Guo Guangchang, boss of Fosun, pops up in New York for dinner a week after ‘assisting’ Chinese authorities
Social media post shows Guo having dinner on 53rd street, New York
Guo Guangchang, the chairman of Chinese conglomerate Fosun International, showed up on Thursday evening in New York, following a four-day period when he went missing because he was “assisting (an) investigation” by mainland judiciary authorities.
Guo made an appearance at a meeting of his company in Shanghai on Monday after going missing for four days from Thursday last week. His company Fosun International said in a filing to the Hong Kong Stock Exchange last Friday that Guo had been helping the authorities on an investigation, without giving further details.
A social media account named Yixiao Hu posted five pictures on Friday. One of the pictures shows Guo having dinner in a suit with some people.
“I went to midtown for dinner and bumped into Guo tonight. He looks good in spirit,” the account said.
A Fosun source said Guo left Shanghai for the US on Wednesday, December 16.
Speculation swirled last week after Guo was said to have been taken away for questioning on an anti-corruption probe, sparking talk that he is the latest Chinese executive snared in Beijing’s ongoing anti-corruption drive.
It is not yet known if Guo’s assistance has been finished, given he has been allowed to leave China. A spokesman with Fosun said the company does not comment on market speculation.
In the earlier stock exchange filing, Fosun International said Guo was allowed by the authorities to “continue to take part in decision making via appropriate means”.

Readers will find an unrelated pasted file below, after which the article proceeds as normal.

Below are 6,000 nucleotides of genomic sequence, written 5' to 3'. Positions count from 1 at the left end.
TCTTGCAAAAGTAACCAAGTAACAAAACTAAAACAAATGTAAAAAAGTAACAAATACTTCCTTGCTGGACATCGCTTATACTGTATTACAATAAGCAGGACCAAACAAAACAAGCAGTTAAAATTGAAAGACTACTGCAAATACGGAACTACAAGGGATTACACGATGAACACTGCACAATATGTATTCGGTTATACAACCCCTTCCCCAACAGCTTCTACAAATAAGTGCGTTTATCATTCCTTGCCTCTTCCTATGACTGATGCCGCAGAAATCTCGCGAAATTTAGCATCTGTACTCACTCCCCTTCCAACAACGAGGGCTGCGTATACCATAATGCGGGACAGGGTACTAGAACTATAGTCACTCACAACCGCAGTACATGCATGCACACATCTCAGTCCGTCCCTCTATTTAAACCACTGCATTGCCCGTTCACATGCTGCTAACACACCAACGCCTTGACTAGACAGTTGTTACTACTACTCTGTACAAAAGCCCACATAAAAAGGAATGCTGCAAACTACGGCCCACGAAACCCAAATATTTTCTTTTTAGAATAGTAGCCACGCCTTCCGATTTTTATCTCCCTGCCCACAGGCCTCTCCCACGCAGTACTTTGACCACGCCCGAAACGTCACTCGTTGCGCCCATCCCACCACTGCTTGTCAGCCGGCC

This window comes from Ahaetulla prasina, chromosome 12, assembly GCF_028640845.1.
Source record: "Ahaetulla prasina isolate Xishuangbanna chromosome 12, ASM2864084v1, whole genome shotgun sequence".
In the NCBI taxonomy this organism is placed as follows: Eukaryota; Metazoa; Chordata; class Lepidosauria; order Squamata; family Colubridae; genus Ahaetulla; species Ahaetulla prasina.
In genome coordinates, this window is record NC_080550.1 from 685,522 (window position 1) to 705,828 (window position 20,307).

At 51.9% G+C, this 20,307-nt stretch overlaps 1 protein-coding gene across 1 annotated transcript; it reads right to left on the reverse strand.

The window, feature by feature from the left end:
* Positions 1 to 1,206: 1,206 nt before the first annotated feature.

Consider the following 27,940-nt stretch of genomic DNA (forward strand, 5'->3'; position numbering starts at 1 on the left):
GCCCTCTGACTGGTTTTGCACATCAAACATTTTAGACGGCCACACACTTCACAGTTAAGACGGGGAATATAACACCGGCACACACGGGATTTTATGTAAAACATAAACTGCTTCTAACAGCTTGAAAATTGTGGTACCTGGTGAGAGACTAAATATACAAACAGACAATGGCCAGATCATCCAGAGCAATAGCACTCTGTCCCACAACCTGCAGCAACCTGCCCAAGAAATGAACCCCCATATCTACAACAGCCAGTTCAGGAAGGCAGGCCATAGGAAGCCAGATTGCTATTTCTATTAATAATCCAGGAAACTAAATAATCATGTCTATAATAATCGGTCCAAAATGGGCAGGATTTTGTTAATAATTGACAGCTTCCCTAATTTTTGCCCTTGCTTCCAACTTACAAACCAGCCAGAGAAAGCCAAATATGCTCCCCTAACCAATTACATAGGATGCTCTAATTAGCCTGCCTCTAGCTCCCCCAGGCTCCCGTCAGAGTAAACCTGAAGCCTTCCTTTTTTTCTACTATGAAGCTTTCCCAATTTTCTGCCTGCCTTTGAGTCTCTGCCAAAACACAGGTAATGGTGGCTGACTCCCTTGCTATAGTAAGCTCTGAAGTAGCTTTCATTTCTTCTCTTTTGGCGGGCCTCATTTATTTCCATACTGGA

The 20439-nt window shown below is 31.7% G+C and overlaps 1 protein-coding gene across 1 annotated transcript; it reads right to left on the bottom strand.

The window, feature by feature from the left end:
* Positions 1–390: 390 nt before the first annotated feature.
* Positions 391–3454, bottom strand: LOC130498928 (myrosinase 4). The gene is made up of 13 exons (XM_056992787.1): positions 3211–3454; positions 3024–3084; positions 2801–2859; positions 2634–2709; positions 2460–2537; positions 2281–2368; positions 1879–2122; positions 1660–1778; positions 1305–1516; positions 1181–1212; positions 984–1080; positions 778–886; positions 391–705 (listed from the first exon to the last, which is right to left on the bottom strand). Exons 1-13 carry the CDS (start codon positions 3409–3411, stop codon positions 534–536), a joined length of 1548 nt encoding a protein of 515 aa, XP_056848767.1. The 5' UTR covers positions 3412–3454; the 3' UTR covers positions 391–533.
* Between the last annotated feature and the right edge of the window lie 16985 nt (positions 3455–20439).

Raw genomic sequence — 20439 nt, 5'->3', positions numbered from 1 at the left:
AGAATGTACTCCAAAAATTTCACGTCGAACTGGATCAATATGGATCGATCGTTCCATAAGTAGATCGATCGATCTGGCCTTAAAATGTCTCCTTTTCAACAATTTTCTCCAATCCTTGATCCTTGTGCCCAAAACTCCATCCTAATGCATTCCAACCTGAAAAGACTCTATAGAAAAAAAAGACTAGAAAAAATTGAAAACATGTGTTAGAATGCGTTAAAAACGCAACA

Credit rating agency Moody’s on Tuesday downgraded its outlook on Fosun to “negative” from “stable”, saying Guo’s involvement in the investigation added to uncertainty over Fosun’s ability to address the refinancing of its high level of short-term debt and the funding of its investments.
Fashioning himself after iconic American billionaire investor Warren Buffett, the 48-year-old Guo controls four mainland Chinese listed companies, and two Hong Kong listed companies. His conglomerate manages assets worth roughly US$100 billion, and covers industries such as insurance, entertainment, health care, banking, and luxury retailing all over the world.
Fosun spent $5.7 billion over two years acquiring insurance assets, according to data compiled by Bloomberg.
The stock price of the parent Fosun International closed on Friday at HK$12.02 in Hong Kong, having recovered from a recent low-point at HK$11.66 reached on Tuesday.